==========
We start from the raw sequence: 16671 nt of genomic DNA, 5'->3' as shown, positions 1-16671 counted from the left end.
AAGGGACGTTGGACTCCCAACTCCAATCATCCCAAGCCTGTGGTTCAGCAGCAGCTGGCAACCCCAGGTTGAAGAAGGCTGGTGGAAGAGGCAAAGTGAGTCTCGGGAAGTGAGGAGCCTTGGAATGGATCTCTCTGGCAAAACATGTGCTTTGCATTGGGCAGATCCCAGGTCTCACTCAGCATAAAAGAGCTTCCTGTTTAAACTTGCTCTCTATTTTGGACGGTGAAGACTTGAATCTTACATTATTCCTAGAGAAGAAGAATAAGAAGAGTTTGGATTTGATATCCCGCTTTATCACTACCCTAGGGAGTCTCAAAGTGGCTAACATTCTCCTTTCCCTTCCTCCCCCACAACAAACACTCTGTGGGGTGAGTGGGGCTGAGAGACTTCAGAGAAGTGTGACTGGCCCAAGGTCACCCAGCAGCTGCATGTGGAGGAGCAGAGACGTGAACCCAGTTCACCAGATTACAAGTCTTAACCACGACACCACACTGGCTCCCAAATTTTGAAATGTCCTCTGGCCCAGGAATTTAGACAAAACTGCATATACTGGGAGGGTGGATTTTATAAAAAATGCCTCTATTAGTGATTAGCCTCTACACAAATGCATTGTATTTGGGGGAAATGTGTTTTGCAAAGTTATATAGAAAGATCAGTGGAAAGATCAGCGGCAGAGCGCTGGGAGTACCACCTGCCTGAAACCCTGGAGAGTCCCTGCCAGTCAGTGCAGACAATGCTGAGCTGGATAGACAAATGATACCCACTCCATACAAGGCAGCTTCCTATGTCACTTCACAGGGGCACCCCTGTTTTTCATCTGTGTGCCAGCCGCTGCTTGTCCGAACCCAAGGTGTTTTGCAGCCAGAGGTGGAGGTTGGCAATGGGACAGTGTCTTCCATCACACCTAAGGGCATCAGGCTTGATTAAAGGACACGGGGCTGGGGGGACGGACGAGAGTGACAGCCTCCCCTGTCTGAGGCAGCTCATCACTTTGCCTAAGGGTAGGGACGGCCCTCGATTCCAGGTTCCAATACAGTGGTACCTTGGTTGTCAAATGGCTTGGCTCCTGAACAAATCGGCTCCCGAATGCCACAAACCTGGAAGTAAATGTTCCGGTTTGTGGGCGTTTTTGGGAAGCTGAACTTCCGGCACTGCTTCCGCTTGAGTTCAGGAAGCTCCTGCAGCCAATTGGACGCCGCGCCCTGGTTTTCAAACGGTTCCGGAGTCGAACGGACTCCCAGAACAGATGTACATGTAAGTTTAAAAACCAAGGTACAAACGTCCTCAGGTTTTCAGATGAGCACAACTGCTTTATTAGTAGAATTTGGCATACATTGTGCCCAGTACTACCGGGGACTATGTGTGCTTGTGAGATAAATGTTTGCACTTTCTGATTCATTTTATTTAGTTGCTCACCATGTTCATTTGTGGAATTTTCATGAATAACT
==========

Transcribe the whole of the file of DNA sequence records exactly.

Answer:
We start from the raw sequence: 16671 nt of genomic DNA, 5'->3' as shown, positions 1-16671 counted from the left end.
AAGGGACGTTGGACTCCCAACTCCAATCATCCCAAGCCTGTGGTTCAGCAGCAGCTGGCAACCCCAGGTTGAAGAAGGCTGGTGGAAGAGGCAAAGTGAGTCTCGGGAAGTGAGGAGCCTTGGAATGGATCTCTCTGGCAAAACATGTGCTTTGCATTGGGCAGATCCCAGGTCTCACTCAGCATAAAAGAGCTTCCTGTTTAAACTTGCTCTCTATTTTGGACGGTGAAGACTTGAATCTTACATTATTCCTAGAGAAGAAGAATAAGAAGAGTTTGGATTTGATATCCCGCTTTATCACTACCCTAGGGAGTCTCAAAGTGGCTAACATTCTCCTTTCCCTTCCTCCCCCACAACAAACACTCTGTGGGGTGAGTGGGGCTGAGAGACTTCAGAGAAGTGTGACTGGCCCAAGGTCACCCAGCAGCTGCATGTGGAGGAGCAGAGACGTGAACCCAGTTCACCAGATTACAAGTCTTAACCACGACACCACACTGGCTCCCAAATTTTGAAATGTCCTCTGGCCCAGGAATTTAGACAAAACTGCATATACTGGGAGGGTGGATTTTATAAAAAATGCCTCTATTAGTGATTAGCCTCTACACAAATGCATTGTATTTGGGGGAAATGTGTTTTGCAAAGTTATATAGAAAGATCAGTGGAAAGATCAGCGGCAGAGCGCTGGGAGTACCACCTGCCTGAAACCCTGGAGAGTCCCTGCCAGTCAGTGCAGACAATGCTGAGCTGGATAGACAAATGATACCCACTCCATACAAGGCAGCTTCCTATGTCACTTCACAGGGGCACCCCTGTTTTTCATCTGTGTGCCAGCCGCTGCTTGTCCGAACCCAAGGTGTTTTGCAGCCAGAGGTGGAGGTTGGCAATGGGACAGTGTCTTCCATCACACCTAAGGGCATCAGGCTTGATTAAAGGACACGGGGCTGGGGGGACGGACGAGAGTGACAGCCTCCCCTGTCTGAGGCAGCTCATCACTTTGCCTAAGGGTAGGGACGGCCCTCGATTCCAGGTTCCAATACAGTGGTACCTTGGTTGTCAAATGGCTTGGCTCCTGAACAAATCGGCTCCCGAATGCCACAAACCTGGAAGTAAATGTTCCGGTTTGTGGGCGTTTTTGGGAAGCTGAACTTCCGGCACTGCTTCCGCTTGAGTTCAGGAAGCTCCTGCAGCCAATTGGACGCCGCGCCCTGGTTTTCAAACGGTTCCGGAGTCGAACGGACTCCCAGAACAGATGTACATGTAAGTTTAAAAACCAAGGTACAAACGTCCTCAGGTTTTCAGATGAGCACAACTGCTTTATTAGTAGAATTTGGCATACATTGTGCCCAGTACTACCGGGGACTATGTGTGCTTGTGAGATAAATGTTTGCACTTTCTGATTCATTTTATTTAGTTGCTCACCATGTTCATTTGTGGAATTTTCATGAATAACT